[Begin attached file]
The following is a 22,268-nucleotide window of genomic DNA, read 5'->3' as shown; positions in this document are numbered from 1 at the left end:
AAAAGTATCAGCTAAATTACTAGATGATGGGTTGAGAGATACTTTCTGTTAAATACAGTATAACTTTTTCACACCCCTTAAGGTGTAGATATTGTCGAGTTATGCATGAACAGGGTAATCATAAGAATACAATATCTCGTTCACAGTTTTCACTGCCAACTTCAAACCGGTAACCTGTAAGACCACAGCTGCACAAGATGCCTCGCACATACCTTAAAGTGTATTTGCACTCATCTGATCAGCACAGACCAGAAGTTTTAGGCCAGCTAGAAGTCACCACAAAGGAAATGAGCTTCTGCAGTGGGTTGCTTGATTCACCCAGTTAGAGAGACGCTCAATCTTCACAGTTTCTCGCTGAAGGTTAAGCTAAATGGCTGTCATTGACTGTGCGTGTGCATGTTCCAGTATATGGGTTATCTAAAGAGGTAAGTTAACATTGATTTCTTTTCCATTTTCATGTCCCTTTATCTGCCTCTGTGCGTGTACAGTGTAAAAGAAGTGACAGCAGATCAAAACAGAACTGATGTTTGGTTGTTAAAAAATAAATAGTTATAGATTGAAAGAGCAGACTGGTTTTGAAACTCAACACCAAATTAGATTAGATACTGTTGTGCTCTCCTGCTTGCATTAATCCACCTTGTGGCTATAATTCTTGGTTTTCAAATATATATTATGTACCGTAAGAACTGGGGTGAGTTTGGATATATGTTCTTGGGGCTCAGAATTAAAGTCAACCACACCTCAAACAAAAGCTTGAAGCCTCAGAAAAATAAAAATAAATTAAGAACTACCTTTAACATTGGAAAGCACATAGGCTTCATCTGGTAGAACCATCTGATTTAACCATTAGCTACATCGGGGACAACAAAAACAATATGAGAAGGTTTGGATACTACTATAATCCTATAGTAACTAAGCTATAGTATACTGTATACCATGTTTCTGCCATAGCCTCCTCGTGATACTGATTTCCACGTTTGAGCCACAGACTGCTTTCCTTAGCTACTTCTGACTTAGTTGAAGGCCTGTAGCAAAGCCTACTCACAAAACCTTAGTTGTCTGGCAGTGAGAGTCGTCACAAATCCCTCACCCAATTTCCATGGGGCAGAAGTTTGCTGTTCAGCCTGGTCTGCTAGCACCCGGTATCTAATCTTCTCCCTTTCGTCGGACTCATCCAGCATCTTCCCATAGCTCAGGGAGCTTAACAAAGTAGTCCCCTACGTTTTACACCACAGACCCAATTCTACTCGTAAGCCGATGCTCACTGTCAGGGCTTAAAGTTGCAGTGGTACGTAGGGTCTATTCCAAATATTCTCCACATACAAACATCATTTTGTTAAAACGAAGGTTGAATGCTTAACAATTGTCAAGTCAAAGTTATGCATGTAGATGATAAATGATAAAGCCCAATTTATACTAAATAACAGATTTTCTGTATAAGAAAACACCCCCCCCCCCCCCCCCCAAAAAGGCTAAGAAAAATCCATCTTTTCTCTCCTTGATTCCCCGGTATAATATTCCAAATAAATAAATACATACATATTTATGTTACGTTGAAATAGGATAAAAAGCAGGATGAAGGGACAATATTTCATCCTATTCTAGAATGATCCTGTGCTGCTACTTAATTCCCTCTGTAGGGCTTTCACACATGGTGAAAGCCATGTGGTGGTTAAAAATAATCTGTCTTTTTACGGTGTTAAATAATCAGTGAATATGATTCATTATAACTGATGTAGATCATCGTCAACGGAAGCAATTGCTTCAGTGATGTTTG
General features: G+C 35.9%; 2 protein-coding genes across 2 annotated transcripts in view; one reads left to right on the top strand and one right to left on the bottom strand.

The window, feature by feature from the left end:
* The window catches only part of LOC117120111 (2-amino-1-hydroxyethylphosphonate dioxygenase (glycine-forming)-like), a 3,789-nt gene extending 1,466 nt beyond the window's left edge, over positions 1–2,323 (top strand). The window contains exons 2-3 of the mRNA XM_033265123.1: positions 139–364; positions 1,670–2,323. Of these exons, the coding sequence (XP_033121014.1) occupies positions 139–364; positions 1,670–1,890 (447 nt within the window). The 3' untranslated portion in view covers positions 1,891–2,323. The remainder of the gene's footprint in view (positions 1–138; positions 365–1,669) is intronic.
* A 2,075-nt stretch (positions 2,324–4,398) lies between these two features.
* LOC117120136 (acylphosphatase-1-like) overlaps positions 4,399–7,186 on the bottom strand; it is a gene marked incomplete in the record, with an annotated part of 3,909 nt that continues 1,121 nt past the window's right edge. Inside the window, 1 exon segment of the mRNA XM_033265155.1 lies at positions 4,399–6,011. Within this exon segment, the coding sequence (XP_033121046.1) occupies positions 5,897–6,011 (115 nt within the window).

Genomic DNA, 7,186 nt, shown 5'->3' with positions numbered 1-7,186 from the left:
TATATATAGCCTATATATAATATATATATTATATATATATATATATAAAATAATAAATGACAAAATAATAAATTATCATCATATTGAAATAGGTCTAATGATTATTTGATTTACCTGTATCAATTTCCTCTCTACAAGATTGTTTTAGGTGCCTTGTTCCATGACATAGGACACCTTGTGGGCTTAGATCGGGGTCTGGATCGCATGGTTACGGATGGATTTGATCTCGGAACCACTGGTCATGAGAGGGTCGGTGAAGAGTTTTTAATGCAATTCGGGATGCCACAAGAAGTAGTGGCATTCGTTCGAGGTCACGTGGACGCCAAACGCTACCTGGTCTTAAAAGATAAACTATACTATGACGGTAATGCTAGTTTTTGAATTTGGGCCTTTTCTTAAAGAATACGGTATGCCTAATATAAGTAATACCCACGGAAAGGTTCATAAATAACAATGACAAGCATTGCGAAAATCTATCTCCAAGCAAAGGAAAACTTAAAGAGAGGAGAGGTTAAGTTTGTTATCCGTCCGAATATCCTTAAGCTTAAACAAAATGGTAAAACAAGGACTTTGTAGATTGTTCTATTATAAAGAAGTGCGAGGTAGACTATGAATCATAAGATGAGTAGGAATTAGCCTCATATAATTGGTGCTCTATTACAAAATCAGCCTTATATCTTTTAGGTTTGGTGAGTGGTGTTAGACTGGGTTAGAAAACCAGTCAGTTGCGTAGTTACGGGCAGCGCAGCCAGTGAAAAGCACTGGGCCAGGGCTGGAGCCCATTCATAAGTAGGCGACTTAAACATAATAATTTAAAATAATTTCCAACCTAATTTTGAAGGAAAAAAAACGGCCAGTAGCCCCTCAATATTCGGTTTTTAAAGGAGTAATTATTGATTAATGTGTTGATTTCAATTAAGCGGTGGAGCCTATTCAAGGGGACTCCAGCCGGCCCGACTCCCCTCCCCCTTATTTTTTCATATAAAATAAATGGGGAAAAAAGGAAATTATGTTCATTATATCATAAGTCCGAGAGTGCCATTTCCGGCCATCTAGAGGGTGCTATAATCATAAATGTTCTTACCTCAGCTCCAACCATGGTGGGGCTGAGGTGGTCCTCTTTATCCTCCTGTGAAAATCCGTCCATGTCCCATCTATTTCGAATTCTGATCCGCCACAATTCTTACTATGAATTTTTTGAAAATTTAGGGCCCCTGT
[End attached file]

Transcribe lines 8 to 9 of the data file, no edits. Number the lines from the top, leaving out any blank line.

Genomic DNA, 7,186 nt, shown 5'->3' with positions numbered 1-7,186 from the left:
TATATATAGCCTATATATAATATATATATTATATATATATATATATAAAATAATAAATGACAAAATAATAAATTATCATCATATTGAAATAGGTCTAATGATTATTTGATTTACCTGTATCAATTTCCTCTCTACAAGATTGTTTTAGGTGCCTTGTTCCATGACATAGGACACCTTGTGGGCTTAGATCGGGGTCTGGATCGCATGGTTACGGATGGATTTGATCTCGGAACCACTGGTCATGAGAGGGTCGGTGAAGAGTTTTTAATGCAATTCGGGATGCCACAAGAAGTAGTGGCATTCGTTCGAGGTCACGTGGACGCCAAACGCTACCTGGTCTTAAAAGATAAACTATACTATGACGGTAATGCTAGTTTTTGAATTTGGGCCTTTTCTTAAAGAATACGGTATGCCTAATATAAGTAATACCCACGGAAAGGTTCATAAATAACAATGACAAGCATTGCGAAAATCTATCTCCAAGCAAAGGAAAACTTAAAGAGAGGAGAGGTTAAGTTTGTTATCCGTCCGAATATCCTTAAGCTTAAACAAAATGGTAAAACAAGGACTTTGTAGATTGTTCTATTATAAAGAAGTGCGAGGTAGACTATGAATCATAAGATGAGTAGGAATTAGCCTCATATAATTGGTGCTCTATTACAAAATCAGCCTTATATCTTTTAGGTTTGGTGAGTGGTGTTAGACTGGGTTAGAAAACCAGTCAGTTGCGTAGTTACGGGCAGCGCAGCCAGTGAAAAGCACTGGGCCAGGGCTGGAGCCCATTCATAAGTAGGCGACTTAAACATAATAATTTAAAATAATTTCCAACCTAATTTTGAAGGAAAAAAAACGGCCAGTAGCCCCTCAATATTCGGTTTTTAAAGGAGTAATTATTGATTAATGTGTTGATTTCAATTAAGCGGTGGAGCCTATTCAAGGGGACTCCAGCCGGCCCGACTCCCCTCCCCCTTATTTTTTCATATAAAATAAATGGGGAAAAAAGGAAATTATGTTCATTATATCATAAGTCCGAGAGTGCCATTTCCGGCCATCTAGAGGGTGCTATAATCATAAATGTTCTTACCTCAGCTCCAACCATGGTGGGGCTGAGGTGGTCCTCTTTATCCTCCTGTGAAAATCCGTCCATGTCCCATCTATTTCGAATTCTGATCCGCCACAATTCTTACTATGAATTTTTTGAAAATTTAGGGCCCCTGT